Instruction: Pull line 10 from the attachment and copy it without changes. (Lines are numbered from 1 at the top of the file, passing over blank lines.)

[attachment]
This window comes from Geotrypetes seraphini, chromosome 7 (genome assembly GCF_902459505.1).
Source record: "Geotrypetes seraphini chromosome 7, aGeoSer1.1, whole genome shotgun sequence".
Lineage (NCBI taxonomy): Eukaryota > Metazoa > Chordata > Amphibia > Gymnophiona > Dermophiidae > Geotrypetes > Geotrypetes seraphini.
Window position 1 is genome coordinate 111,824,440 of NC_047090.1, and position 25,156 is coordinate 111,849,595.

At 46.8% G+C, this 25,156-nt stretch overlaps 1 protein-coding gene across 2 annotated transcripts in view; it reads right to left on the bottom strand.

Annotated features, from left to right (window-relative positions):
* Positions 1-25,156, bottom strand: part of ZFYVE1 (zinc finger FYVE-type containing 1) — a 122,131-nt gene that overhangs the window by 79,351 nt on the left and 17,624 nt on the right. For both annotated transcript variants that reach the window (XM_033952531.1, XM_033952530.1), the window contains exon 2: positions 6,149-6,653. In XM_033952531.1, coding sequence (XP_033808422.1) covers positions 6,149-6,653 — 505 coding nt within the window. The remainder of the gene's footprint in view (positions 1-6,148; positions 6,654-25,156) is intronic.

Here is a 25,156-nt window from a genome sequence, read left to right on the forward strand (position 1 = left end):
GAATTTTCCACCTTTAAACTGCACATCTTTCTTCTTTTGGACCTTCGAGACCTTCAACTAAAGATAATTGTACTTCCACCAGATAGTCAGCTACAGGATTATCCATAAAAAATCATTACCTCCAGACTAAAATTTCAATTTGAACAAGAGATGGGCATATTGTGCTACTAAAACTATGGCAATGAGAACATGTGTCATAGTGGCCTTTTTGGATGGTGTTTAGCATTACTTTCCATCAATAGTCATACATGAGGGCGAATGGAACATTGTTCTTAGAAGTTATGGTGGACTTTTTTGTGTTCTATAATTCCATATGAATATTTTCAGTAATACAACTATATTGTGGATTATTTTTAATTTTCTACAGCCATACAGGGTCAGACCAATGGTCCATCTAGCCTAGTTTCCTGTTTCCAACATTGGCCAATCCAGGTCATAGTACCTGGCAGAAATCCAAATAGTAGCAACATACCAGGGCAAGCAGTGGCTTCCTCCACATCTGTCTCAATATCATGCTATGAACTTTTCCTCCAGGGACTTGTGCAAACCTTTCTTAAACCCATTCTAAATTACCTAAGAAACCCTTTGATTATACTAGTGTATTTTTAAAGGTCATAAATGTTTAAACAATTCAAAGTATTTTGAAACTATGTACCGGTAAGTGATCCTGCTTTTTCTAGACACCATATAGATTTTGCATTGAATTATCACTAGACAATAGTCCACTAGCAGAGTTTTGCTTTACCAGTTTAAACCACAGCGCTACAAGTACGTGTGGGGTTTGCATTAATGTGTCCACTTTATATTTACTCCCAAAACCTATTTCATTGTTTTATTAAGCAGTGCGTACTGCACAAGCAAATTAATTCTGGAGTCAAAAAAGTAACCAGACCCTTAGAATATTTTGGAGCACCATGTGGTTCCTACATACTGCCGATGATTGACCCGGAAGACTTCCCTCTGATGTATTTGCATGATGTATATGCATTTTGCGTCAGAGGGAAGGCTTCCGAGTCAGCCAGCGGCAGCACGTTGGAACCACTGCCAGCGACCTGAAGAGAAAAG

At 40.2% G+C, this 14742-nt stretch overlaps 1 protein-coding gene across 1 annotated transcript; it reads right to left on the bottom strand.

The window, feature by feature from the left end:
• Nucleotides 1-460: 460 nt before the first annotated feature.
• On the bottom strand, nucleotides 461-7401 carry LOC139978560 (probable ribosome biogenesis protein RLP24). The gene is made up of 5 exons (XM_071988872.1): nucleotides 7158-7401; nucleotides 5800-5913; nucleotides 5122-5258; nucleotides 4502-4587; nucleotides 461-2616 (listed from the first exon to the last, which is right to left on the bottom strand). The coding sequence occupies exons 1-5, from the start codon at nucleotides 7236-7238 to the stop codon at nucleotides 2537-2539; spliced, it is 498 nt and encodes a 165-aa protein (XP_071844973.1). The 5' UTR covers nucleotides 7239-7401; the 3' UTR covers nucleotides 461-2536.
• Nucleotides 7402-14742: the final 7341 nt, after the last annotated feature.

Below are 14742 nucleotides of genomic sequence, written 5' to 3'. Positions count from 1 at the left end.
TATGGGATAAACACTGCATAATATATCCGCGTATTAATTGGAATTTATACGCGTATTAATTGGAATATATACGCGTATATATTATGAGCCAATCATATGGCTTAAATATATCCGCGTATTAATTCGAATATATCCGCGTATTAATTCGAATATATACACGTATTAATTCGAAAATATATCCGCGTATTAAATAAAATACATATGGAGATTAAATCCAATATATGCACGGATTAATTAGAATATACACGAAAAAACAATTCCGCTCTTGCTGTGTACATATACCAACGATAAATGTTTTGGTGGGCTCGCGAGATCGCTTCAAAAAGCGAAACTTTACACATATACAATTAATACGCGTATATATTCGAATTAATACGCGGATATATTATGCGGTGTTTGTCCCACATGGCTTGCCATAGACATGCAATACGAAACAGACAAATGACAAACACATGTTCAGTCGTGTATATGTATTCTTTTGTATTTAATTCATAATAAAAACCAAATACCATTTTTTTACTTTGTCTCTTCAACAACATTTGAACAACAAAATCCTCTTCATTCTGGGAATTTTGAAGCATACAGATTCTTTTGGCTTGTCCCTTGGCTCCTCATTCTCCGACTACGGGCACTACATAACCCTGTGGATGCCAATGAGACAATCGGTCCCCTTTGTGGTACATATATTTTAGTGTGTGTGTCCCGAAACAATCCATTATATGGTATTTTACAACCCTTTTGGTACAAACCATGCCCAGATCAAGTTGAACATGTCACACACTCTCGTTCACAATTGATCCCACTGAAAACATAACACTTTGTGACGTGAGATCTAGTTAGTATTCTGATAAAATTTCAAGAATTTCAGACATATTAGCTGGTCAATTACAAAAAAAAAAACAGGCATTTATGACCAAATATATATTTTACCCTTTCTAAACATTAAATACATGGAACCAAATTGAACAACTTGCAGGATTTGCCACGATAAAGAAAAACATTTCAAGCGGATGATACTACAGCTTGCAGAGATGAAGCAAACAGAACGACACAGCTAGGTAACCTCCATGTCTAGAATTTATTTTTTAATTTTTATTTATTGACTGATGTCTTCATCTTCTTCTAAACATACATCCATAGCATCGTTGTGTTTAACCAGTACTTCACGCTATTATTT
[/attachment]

At 40.2% G+C, this 14742-nt stretch overlaps 1 protein-coding gene across 1 annotated transcript; it reads right to left on the bottom strand.